Times have certainly changed in the working world today.
Gone are the days of our parents’ careers where people would spend their entire working lives dedicated to a single company in pursuit of promotion after promotion until retirement brought about a gold watch and, more importantly, a pension. Instead, today’s workers can’t expect that kind of secure, linear trajectory. Instead, they have to be comfortable with change. Even better, they need to know how to use the dynamic workplace to their advantage.
Al Chiaradonna, adjunct professor of strategic management for Villanova University’s EMBA program, offers all of his students choice advice on plotting a trajectory for a robust career progression in the 21st century. He breaks his modern career strategy down into four, clear steps.
Step One: Emphasize Value Over Loyalty
“The first thing you need to do is embrace the concept of loyalty versus value,” he explains.
Chiaradonna recalls his father’s generation where employee loyalty was the most valuable asset to a corporation and where workers were always instructed to never bite the hand that feeds. But today, in a world of at-will employees where the pension is mostly a thing of the past, times have changed.
“This is a situation of ‘What have you done for me lately?’” Chiaradonna says, emphasizing that this new perspective is not a bad thing.
Workers today should be respectful toward their organizations but never confused. Instead, they must recognize that loyalty from the company will only remain intact as long as the worker retains his value.
“Now, the idea of relevance should make even more sense,” he says.
To wit, Chiaradonna recommends that everyone—even those who are more than satisfied in their current employment–test the waters every year so they can reevaluate their worth on the market. This will give them the chance to take their career trajectory back into their own hands and allow them to know their true value to their own corporation.
Step Two: Constantly Strive for Relevance
When a worker is complacent at a company, it can be easy to get comfortable in a routine. This is a danger. Instead, executives should mine industry news and trends to see what skills need to be updated or enhanced. They need to constantly strive to remain relevant.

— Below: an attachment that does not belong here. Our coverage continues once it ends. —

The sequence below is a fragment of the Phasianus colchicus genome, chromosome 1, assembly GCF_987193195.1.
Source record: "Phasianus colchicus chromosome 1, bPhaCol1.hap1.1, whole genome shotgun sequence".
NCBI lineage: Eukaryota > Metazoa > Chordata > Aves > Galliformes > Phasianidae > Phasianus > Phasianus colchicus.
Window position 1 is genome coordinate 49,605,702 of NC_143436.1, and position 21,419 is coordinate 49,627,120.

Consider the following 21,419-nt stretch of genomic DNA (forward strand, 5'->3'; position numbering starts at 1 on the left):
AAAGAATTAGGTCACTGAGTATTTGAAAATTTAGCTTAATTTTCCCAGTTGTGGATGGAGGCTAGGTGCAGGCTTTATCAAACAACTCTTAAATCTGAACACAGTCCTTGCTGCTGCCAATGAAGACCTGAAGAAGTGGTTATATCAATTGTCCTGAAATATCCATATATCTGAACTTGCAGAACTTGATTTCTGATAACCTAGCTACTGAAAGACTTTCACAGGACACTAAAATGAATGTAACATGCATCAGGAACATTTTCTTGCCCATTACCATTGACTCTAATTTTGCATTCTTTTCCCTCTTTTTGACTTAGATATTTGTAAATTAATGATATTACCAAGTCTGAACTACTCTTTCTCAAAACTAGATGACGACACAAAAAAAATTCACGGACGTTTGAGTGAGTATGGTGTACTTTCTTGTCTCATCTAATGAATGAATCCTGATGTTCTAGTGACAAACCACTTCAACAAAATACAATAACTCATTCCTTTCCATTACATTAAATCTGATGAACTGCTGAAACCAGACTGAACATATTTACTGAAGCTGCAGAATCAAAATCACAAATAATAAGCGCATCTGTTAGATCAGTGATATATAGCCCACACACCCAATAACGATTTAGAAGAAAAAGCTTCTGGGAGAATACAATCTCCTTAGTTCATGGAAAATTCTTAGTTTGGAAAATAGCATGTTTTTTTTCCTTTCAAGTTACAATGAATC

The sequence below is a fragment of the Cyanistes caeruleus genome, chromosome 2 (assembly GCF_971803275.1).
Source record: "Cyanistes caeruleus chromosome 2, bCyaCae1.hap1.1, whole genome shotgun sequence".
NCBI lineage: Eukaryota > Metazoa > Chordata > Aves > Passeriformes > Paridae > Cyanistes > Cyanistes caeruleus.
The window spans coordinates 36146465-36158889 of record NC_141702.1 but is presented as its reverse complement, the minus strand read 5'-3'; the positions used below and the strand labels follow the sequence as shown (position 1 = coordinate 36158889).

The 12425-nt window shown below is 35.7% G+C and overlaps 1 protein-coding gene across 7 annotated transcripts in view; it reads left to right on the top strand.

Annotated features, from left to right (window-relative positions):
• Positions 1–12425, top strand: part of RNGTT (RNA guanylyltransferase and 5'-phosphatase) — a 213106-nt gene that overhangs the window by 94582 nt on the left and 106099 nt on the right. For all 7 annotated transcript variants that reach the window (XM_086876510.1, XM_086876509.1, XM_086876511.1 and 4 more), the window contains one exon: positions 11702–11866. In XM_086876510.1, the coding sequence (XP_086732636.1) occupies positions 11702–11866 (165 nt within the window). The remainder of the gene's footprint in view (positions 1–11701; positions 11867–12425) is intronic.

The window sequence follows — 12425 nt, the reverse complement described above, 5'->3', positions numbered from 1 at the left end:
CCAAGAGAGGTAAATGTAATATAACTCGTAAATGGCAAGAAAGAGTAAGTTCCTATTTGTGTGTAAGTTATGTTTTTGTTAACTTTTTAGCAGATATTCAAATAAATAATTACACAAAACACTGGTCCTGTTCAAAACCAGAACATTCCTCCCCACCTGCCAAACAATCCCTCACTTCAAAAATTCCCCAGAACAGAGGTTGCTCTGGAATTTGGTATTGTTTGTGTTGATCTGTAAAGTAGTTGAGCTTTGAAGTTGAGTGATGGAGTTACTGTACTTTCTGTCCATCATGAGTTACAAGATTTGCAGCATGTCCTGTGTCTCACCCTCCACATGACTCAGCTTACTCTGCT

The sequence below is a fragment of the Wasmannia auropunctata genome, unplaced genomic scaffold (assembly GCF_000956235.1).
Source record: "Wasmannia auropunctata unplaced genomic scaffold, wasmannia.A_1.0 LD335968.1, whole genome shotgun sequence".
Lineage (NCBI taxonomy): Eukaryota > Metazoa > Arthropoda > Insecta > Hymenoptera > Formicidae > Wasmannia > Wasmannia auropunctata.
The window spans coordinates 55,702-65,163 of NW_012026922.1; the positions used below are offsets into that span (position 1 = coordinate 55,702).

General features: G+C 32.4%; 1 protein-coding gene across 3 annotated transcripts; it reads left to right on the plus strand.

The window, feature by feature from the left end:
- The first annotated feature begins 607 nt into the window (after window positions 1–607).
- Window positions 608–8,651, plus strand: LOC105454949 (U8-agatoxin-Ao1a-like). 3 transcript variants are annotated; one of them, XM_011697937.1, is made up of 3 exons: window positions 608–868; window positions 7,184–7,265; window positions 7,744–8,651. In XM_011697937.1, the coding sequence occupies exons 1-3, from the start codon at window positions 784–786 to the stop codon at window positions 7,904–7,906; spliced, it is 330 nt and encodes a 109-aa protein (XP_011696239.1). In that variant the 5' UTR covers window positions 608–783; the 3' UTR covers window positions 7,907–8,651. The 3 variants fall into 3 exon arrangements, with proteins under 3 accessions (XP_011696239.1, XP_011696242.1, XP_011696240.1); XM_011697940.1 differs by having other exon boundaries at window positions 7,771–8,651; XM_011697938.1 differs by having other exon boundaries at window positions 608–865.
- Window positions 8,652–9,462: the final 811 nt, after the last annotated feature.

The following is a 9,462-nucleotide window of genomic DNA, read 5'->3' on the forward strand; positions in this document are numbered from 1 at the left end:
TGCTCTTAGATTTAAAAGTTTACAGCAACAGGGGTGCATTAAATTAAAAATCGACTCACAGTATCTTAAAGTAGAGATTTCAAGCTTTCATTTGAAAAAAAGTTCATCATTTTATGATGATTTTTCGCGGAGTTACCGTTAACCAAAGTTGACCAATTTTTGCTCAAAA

“This should not frighten you, this should inspire you,” Chiaradonna says. “You know yourself. If you’re risk-averse, take tiny steps. Don’t try to change your life overnight. If you’re an aggressive risk taker, don’t go and quit tomorrow.”
Instead, a savvy executive on the rise should look critically at the skills that are trending in his industry. Are data analytics on the rise? Is it becoming increasingly common to work with outsourced vendors in developing countries? It can be scary to look around and see the skills you lack. But, if an executive can take an unflinchingly honest account of where he needs to grow to stay relevant, he can begin chipping away at developing the necessary skills. Better to start this step right away as the list of relevant skills needed in any given industry will only grow with new technology and development.
Step Three: Think Lattice Not Ladder
The career progression in today’s workplace is no longer a straight climb to the top.
“Instead of constantly trying to reach the next rung and go a little bit higher, your peripheral vision moves and you start to see opportunities to your left and right. And, dare I even say it—below you,” Chiaradonna says.
When an executive can remove his singular vision from following a linear ascent up the corporate hierarchy, he may find that there are other ways to advance himself or build his value. Another promotion may not always be the way.
Step Four: Never Underestimate the Value of Experiences
In that lattice over ladder frame of thought, it can be overwhelming to try and evaluate career choices at every angle. In order to know where to turn, Chiaradonna urges executives to look critically at their current skill set: what experiences are needed to make the next big leap? Do you have experience leading teams in a global organization? Have you worked in a matrixed organization? Have you managed remotely?
“Having the title helps. It’s a great little marketing tool…[But] if you’re thinking about your career moving forward you should think about chasing experiences, not titles,” Chiaradonna says. “Someone telling you to chase titles has an outdated perspective of careers, trust me.”
Once you do get through the door, Chiaradonna cautions, it’s your experience and competency that will earn respect and demonstrate value—not a list of titles on a resume.
By taking a strong and proactive attitude toward your relevance in your workplace and your industry, you can maintain your worth at your company without having to hope and rely on the outdated notion of corporate loyalty to get you through.